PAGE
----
made no bones about it, he’s happy about the decision to have surgery and is very happy to start rehabbing as soon as possible.
“It was just one of those things… nothing was showing up on the X-ray, but it continued to stay weak. It would progress on days off and then it would get weak after playing,” said Pronger who spoke to the media today via conference call from the Flyers practice facility in Voorhees, N.J.
“A player knows his body and I’ve been around the game long enough to know when something doesn’t feel right and isn’t responding to treatment. It just kept lingering and wouldn’t go away.”
With the surgery just the other day (Tuesday), Pronger has already begun the process of getting back to a workout routine and soon enough getting back on the ice.
“It’s a little swollen, still bandaged up and all the rest of that stuff, [but] I feel great. I just finished a workout and I feel probably a little better than you in your sprinting days.”
Unlike his surgery on his foot in December, Pronger can begin skating just a few days from now, which will most likely be when the bandages from the surgery come off and a splint is put in place.
Something Flyers fans shouldn’t look for however is a return to action too soon. The timeframe for his return to the line up coincides right at playoff time, possibly a couple games before then, but more importantly it would be when he is at 100 percent.
“It’s tough. It’s never easy being hurt. You always want to be part of the team and part of the action and playing,” added Pronger. “But I’m going to use this time wisely and make sure when I do get back that I’m ready to go and kind of jump in hopefully seamlessly.
“It’s never easy to hop right back in. But the thing with this injury is I’m going to be able to be skating and practicing and doing all the rest of that stuff while I’m in the recovery stage, which helps.”
* * *POST-SURGERY UPDATE
Flyers general manager Paul Holmgren updated the media that surgery on defenseman Chris Pronger
's right hand to insert a small screw to repair a small fracture was successful on Tuesday morning.
The recovery time is still estimated at 3-4 weeks, however according to Holmgren it will not effect his skating timeframe.
“Obviously, he’ll be able to start skating again fairly soon," said Holmgren. "It’s his hand. He’ll be able to skate probably next weekend. We’re looking right more around [April 3] and the start of the playoff period. Hopefully he can get some games in prior to the playoffs, but again, I’ll probably know more tomorrow on that.”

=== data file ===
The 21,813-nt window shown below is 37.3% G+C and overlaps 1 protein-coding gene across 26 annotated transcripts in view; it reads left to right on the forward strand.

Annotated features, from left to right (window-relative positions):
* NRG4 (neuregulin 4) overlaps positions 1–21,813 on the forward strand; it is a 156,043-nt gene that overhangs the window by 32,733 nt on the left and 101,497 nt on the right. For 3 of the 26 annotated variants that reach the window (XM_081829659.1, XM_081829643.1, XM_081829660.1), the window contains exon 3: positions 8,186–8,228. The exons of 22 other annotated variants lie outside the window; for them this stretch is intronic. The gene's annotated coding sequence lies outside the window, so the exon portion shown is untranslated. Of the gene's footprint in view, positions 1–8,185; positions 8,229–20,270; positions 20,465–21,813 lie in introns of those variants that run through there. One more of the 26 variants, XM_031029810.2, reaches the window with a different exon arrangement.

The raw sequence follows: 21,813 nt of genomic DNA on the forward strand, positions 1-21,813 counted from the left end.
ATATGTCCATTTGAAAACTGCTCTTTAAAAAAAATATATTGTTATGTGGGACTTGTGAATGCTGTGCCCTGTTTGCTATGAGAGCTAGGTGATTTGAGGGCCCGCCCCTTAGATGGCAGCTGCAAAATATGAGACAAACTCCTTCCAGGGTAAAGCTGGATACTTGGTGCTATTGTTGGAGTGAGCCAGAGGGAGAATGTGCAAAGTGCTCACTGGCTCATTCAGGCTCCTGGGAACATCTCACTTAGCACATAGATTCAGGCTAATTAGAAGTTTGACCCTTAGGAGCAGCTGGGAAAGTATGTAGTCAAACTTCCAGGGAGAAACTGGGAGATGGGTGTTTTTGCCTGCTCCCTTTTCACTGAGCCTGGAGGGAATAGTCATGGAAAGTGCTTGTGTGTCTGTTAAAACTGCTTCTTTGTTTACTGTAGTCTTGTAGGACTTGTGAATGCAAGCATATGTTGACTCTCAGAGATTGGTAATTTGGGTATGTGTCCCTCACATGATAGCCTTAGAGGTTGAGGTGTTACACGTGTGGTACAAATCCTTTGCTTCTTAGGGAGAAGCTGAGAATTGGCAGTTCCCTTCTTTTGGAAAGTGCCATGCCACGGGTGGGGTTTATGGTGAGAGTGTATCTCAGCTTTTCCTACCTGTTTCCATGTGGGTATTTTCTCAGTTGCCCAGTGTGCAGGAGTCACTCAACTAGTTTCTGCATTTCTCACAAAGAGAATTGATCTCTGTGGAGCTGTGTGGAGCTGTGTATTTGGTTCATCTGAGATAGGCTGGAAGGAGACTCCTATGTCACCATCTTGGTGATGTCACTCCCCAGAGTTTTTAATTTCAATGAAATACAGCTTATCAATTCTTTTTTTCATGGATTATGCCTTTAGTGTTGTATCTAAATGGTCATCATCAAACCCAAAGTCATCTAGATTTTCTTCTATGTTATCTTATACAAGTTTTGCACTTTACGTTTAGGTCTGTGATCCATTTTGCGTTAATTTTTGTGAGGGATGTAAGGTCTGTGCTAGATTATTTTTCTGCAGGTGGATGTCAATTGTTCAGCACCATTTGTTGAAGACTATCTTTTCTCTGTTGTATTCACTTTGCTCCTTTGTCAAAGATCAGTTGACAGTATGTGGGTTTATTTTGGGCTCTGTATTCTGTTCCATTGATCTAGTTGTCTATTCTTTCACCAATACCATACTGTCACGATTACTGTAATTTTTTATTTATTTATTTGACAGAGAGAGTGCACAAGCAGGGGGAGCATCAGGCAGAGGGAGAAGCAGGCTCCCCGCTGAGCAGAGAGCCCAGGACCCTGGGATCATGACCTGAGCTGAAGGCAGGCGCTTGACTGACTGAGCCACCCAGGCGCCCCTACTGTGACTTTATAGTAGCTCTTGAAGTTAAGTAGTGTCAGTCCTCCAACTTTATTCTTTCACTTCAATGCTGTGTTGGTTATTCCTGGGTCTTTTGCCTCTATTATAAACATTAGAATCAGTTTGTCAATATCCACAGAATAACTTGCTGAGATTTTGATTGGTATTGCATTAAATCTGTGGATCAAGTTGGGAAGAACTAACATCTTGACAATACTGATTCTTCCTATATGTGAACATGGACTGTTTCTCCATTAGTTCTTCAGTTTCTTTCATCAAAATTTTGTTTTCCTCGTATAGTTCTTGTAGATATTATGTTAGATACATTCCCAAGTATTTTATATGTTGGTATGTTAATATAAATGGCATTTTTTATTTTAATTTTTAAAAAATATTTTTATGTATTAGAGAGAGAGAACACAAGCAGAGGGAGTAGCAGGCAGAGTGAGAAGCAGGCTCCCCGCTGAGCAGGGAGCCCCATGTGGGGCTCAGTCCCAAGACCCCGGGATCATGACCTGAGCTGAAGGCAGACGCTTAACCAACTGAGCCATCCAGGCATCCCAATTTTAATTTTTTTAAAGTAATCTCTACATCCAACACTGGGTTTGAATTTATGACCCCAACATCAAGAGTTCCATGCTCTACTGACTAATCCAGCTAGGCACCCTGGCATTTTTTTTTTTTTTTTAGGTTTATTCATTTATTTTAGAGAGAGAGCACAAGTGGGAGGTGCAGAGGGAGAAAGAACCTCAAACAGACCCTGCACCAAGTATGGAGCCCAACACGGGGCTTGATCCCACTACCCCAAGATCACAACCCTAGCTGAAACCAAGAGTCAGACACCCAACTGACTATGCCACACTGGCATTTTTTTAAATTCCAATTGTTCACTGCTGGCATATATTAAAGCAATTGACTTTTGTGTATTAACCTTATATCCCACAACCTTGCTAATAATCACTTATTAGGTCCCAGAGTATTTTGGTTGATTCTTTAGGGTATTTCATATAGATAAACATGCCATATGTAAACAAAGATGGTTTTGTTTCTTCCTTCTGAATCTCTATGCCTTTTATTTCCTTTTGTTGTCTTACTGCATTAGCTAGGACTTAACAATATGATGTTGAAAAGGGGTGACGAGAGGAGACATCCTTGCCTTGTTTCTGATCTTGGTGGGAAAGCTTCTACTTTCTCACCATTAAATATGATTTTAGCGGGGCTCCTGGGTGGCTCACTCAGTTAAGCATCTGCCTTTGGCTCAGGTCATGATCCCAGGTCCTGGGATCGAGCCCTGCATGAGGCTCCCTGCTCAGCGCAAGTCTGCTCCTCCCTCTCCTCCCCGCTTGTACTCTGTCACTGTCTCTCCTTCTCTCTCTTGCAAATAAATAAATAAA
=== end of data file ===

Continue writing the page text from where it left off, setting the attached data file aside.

The surgery was performed in Cleveland, Ohio by Dr. Tom Graham. A conference call with Pronger is expected sometime on Thursday for a full update. * * *SURGERY FOR PRONGER; OUT 3-4 WEEKS
It took a third test, but the Flyers are relieved that they finally have an answer, and a clear-cut solution, as to what has been bothering Chris Pronger
’s injured hand.
Flyers general manager Paul Holmgren announced to the media today that Pronger will undergo surgery on Tuesday to repair a fracture. A CT scan revealed a small fracture in his right hand. Official Team Press Release
// 'ON THE FLY' UPDATE
“Obviously with continued concern about what was going on in there, we went ahead more for everybody’s peace of mind, and this was discovered yesterday,” said Holmgren. “The way we’re going to deal with it, the doctors along with Chris and Jimmy McCrossin sat down and talked, and we feel going in and just putting a little screw in this little piece of bone is the best way to move forward in terms of the healing process and get him back playing as soon as possible.”
As with any injury there are the goods and certainly the bads.
The Flyers will miss Pronger for the remainder of March and a possibility for the remainder of the regular season, a crucial time when the Flyers are fighting for valuable position and home-ice advantage throughout the postseason.
|Chris Pronger had been participating in team practices before the decision to have surgery was made. |
Pronger has appeared in 50 games for the Flyers this season, recording four goals and 21 assists for 25 points. He is a plus-7 on the season and leads the Flyers in average time on ice per game (22:09).
The good news? The Flyers aren’t fighting for their playoff lives. Despite recent struggles, they still occupy the top spot in the Eastern Conference.
With that in mind, the Flyers will get their top D-man back, and back in top condition just when everything is on the line.
“I think he’ll be 100 percent,” said Holmgren. “Obviously the reason they want to put the screw in is to make it more stable. Given the timeframe of recovery after the surgery, in three weeks, everybody thinks it’s going to be more stable than it ever was, and it takes away the risk of re-injuring it.”
In steps Nick Boynton. Acquired off waivers a day before the deadline, Boynton has stepped into his role nicely, playing in the last two games increasing his ice time from just under 12 minutes in his first outing to around 18 minutes vs. Atlanta last Saturday.
According to Holmgren the team will also recall 22-year-old Erik Gustafsson from the Phantoms for added insurance.
“I’m not sure he’ll be available for the game tomorrow, but just the fact that we’re on the road, if we run into a problem, it’s a lot easier to have a defenseman with us than trying to get somebody into Atlanta or Dallas last-minute. So we’re bringing a guy up just to kind of cover ourselves.”
It would be the third recall of Gustafsson’s career. He made his NHL debut on Feb. 26 at Ottawa, registering 16:06 of ice time.
“I thought Erik played a good game,” said Holmgren. “Thought he played real good.”
Gustafsson leads Adirondack’s defense with 26 points (5G-31A), which also ranks second on the team and leads all rookie defensemen in the American Hockey League.